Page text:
2012 – 2013
Office of Admissions
Emil H. Messikomer Hall
100 W. Rosedale Avenue
West Chester, PA 19383
Revised May 2012
207 Merion Science Center
LeeAnn Srogi, Chairperson
PROFESSORS: Busch, Gagné, Good, Lutz, Srogi
ASSOCIATE PROFESSORS: Fisher, Helmke, Hilliker, Smith, Vanlandingham
ASSISTANT PROFESSORS: Bosbyshell, Hall, Nikitina
The Department of Geology and Astronomy prepares students for careers in geoscience and geoscience education. Geoscience is an integrated study of the Earth, its geologic history, composition and structure, resources, natural hazards, atmosphere and oceans, and its environment in space. Geoscientists study such phenomena as earthquakes, landslides, floods, volcanoes, coastal erosion, and how these natural hazards impact humans. Geoscientists explore for mineral, energy, and water supplies. Geoscientists also attempt to make predictions about Earth’s future based on the past. Since most human activities are related to interaction with the physical components of Earth, geoscience plays a unique and essential role in today’s rapidly changing world. The Department of Geology and Astronomy offers two bachelor of science degree programs and a certification program in general science. The department also offers minors in astronomy, geology, earth science, and science education. All programs emphasize analytical skills and build on course work in mathematics, chemistry, physics, and statistics. Written and oral communication is emphasized in a majority of the course work.
All students must consult with their adviser regularly to ensure timely completion of the degree. Those in the B.S. in education program will have a second adviser in the College of Education to help students meet the secondary education requirements.
(120 semester hours)
(125 semester hours)
All students seeking a B.S.Ed. must formally apply for admission to teacher education. (See the "Teaching Certification Programs" section of this catalog for an explanation of related requirements.) Only those students formally admitted to teacher education will be eligible to enroll in SCE/SCB 350. Once admitted to teacher education, students must maintain the minimum GPA specified by the College of Education in order to continue taking advanced professional course work. If a student falls below the minimum GPA, he or she will be permitted to retake - in accordance with University policy - professional course work that contributed to the fall below the minimum GPA but will not be permitted to take additional work until the minimum is met.
Students may choose to minor in any of the following programs. Courses are selected with the approval of the department chairperson.
Students seeking certification in general science must either be enrolled in a B.S.Ed. program or hold a teaching certificate.
101 Introduction to Geology (3) The earth's composition and history; the processes that occur on and within the earth. Two hours of lecture and two hours of lab.
102 Humans and the Environment (3) A study of the ability of humans to survive and maintain their life quality, considering the limited resources and recycling capacity of planet Earth. Note: Students completing ESS 102 may not take BIO 102 or ENV 102 for credit.
Approved interdisciplinary course
111 General Astronomy (3) A descriptive course, including the composition and evolution of solar and stellar systems. Two hours of lecture and two hours of lab.
125 Volcanoes (3) Where do volcanoes occur and why? What happens when volcanoes erupt, and what controls eruptions? What roles have volcanoes played in human history and human culture? How do geologists study volcanoes in order to forecast eruptions and reduce the risks for human populations? This course explores these questions using print, multimedia, and Internet sources. Students will learn how to interpret geological information in order to assess volcanic hazards and forecast volcanic eruptions.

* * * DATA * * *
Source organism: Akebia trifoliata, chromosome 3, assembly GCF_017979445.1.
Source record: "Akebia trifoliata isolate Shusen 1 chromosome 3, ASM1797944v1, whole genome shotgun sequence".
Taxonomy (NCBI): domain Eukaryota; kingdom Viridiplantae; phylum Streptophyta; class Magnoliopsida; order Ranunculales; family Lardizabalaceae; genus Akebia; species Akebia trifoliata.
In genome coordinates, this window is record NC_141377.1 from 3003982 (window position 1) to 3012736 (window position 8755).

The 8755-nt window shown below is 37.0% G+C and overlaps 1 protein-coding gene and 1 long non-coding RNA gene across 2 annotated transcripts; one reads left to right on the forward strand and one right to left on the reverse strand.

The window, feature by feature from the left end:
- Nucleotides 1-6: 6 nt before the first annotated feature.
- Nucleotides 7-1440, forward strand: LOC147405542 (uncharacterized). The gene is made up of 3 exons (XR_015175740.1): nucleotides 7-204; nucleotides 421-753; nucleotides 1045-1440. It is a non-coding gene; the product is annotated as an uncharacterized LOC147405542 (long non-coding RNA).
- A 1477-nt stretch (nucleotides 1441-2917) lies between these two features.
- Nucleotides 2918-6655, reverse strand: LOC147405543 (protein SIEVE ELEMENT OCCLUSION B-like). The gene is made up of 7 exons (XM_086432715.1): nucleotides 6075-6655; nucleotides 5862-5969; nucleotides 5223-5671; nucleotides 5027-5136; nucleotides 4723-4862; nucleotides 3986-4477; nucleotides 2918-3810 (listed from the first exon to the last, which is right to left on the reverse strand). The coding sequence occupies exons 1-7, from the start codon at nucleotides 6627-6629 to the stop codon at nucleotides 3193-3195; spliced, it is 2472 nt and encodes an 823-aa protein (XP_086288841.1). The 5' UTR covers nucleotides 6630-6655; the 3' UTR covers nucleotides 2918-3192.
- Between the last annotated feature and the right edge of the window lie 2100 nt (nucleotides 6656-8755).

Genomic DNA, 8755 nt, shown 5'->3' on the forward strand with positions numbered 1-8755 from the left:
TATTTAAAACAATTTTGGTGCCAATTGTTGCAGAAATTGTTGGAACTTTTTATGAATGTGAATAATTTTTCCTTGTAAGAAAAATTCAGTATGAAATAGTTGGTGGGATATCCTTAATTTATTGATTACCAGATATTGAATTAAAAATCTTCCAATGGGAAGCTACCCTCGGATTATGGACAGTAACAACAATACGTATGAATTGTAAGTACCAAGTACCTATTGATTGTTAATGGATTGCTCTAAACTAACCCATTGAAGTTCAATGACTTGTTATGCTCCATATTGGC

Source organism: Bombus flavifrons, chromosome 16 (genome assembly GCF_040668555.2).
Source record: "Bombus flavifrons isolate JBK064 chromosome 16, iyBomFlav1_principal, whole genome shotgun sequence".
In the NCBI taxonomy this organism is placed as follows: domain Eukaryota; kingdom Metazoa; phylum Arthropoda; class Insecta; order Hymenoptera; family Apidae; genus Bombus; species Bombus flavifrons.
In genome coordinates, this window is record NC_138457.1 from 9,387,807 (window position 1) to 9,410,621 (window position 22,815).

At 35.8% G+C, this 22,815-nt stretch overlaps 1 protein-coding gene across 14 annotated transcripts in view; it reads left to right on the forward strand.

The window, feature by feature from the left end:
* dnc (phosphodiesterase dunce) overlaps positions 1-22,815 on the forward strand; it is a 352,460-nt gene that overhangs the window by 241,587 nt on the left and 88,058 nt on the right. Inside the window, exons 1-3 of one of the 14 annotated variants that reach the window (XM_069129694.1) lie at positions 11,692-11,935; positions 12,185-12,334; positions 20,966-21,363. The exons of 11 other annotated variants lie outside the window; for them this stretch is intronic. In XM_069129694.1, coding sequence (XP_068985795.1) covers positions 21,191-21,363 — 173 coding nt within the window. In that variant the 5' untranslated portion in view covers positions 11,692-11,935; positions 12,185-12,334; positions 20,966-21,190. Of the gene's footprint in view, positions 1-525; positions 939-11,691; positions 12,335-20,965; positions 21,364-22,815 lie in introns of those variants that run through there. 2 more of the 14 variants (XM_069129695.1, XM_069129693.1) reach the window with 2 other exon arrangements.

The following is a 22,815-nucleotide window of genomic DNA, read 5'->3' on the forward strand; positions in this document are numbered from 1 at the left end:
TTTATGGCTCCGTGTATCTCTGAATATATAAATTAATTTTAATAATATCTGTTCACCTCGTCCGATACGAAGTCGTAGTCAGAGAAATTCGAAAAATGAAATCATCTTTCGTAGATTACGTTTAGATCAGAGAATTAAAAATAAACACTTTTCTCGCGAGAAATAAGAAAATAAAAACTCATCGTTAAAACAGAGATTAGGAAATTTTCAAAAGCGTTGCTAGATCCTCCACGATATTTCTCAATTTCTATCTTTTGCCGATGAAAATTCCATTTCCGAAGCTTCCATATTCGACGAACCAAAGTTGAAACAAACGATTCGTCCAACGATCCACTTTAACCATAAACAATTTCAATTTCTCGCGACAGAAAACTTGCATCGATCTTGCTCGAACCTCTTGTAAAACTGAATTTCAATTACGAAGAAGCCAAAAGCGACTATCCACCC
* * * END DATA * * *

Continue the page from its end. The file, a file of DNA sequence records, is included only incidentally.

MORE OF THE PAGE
130 Our Coastal Oceans (3) This course examines the physical and biological processes at work in the coastal oceans. The content will be discussed in the framework of regional examples.
170 Introduction to Our Atmosphere (3) Why is the sky blue? What will the weather be tomorrow? What makes tornadoes? How did the ozone hole develop? What is the greenhouse effect? This class will use these questions and others to investigate the basic physical processes that determine the weather and climate on earth. A student who has successfully completed ESS 370 may not subsequently receive credit for ESS 170.
201 Field Geology (3) An introduction to the basic methods of geologic data collection, analysis, and presentation; literature research; and report writing. One weekend field trip is required. PREREQ: ESS 101. Writing emphasis course.
204 Historical Geology (3) The geologic history of Earth inferred by analyzing and evaluating the geologic record of its physical and biological changes on local, regional, and global scales. Laboratory included. PREREQ: ESS 101. Writing emphasis course.
301 Environmental Geochemistry (3) An introduction to principles and applications of geochemistry to geologic systems, including surface and ground waters, soils, and rocks. PREREQ: CHE 103, ESS 101.
302 Mineralogy (3) In-depth survey of the formation, identification, classification, and uses of minerals. Principles of symmetry, crystallography, crystal chemistry, and optical mineralogy. Laboratory and field examination and analysis of minerals. PREREQ: ESS 101, 204, and CHE 103 or equivalent.
307 Geology of the Solar System (3) The geology, origin, evolution, and properties of planets, comets, asteroids, moons, and meteorites.
321 Geometrics (3) Application of computational and statistical methods to geologic problems. Geologic sampling, data comparisons in environmental, petrologic, paleontologic, and geochemical problems.
323 General Geologic Field Studies of Southeastern Pennsylvania (3) Occurrence, relationships, and geologic history of the rocks, minerals, and soils of this area, studied at representative locations. PREREQ: ESS 302.
ESS 327 Electron Microscopy I (3) A one-semester lecture/laboratory course in theory operation and applications of electron beam technology in scientific research. Students receive hands-on training and complete a brief research project of their choosing. PREREQ: Six credits of college-level science, or permission from the instructor.